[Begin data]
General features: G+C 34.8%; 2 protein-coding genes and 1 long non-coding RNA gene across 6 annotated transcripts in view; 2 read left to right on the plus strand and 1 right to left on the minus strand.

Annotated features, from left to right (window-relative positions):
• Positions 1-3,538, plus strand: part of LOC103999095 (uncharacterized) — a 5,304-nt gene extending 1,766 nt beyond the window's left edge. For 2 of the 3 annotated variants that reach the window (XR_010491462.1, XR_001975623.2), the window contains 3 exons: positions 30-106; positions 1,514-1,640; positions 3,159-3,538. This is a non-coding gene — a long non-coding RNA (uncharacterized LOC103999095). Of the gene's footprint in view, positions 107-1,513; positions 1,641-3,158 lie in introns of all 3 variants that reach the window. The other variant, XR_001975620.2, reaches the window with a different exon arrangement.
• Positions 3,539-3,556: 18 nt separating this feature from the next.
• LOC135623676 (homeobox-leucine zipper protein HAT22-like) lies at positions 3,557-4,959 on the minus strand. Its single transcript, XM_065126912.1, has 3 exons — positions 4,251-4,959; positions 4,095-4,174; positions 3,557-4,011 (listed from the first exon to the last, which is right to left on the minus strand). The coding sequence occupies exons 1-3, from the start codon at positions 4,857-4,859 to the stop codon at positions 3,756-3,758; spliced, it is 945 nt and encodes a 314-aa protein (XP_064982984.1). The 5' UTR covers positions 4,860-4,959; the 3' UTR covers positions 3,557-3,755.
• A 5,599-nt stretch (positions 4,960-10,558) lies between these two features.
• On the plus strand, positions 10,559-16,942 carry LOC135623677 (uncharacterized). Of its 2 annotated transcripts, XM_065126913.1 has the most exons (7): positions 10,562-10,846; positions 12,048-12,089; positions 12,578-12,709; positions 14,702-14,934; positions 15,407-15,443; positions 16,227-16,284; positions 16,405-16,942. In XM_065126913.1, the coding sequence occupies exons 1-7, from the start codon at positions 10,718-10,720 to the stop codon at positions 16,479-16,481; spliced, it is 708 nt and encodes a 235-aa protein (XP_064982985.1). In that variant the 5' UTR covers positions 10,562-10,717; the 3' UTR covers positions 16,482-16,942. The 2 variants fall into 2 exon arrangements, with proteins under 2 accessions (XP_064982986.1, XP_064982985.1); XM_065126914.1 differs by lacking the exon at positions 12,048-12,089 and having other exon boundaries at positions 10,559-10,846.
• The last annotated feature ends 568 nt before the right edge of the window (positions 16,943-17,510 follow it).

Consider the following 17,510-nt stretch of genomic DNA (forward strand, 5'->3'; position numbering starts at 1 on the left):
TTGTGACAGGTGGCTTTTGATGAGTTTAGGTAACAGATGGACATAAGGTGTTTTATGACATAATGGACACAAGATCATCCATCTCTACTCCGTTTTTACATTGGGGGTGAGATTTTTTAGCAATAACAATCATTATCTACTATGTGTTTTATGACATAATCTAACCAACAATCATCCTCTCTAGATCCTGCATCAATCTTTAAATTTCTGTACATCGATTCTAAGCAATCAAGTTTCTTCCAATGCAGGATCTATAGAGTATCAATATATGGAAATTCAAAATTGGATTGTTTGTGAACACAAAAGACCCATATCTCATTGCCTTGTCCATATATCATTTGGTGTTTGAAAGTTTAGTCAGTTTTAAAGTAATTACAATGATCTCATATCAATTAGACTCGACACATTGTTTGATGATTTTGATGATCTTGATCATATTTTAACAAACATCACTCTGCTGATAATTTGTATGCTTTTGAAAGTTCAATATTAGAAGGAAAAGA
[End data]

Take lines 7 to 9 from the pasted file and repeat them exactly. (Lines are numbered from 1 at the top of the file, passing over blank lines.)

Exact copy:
• On the plus strand, positions 10,559-16,942 carry LOC135623677 (uncharacterized). Of its 2 annotated transcripts, XM_065126913.1 has the most exons (7): positions 10,562-10,846; positions 12,048-12,089; positions 12,578-12,709; positions 14,702-14,934; positions 15,407-15,443; positions 16,227-16,284; positions 16,405-16,942. In XM_065126913.1, the coding sequence occupies exons 1-7, from the start codon at positions 10,718-10,720 to the stop codon at positions 16,479-16,481; spliced, it is 708 nt and encodes a 235-aa protein (XP_064982985.1). In that variant the 5' UTR covers positions 10,562-10,717; the 3' UTR covers positions 16,482-16,942. The 2 variants fall into 2 exon arrangements, with proteins under 2 accessions (XP_064982986.1, XP_064982985.1); XM_065126914.1 differs by lacking the exon at positions 12,048-12,089 and having other exon boundaries at positions 10,559-10,846.
• The last annotated feature ends 568 nt before the right edge of the window (positions 16,943-17,510 follow it).

Consider the following 17,510-nt stretch of genomic DNA (forward strand, 5'->3'; position numbering starts at 1 on the left):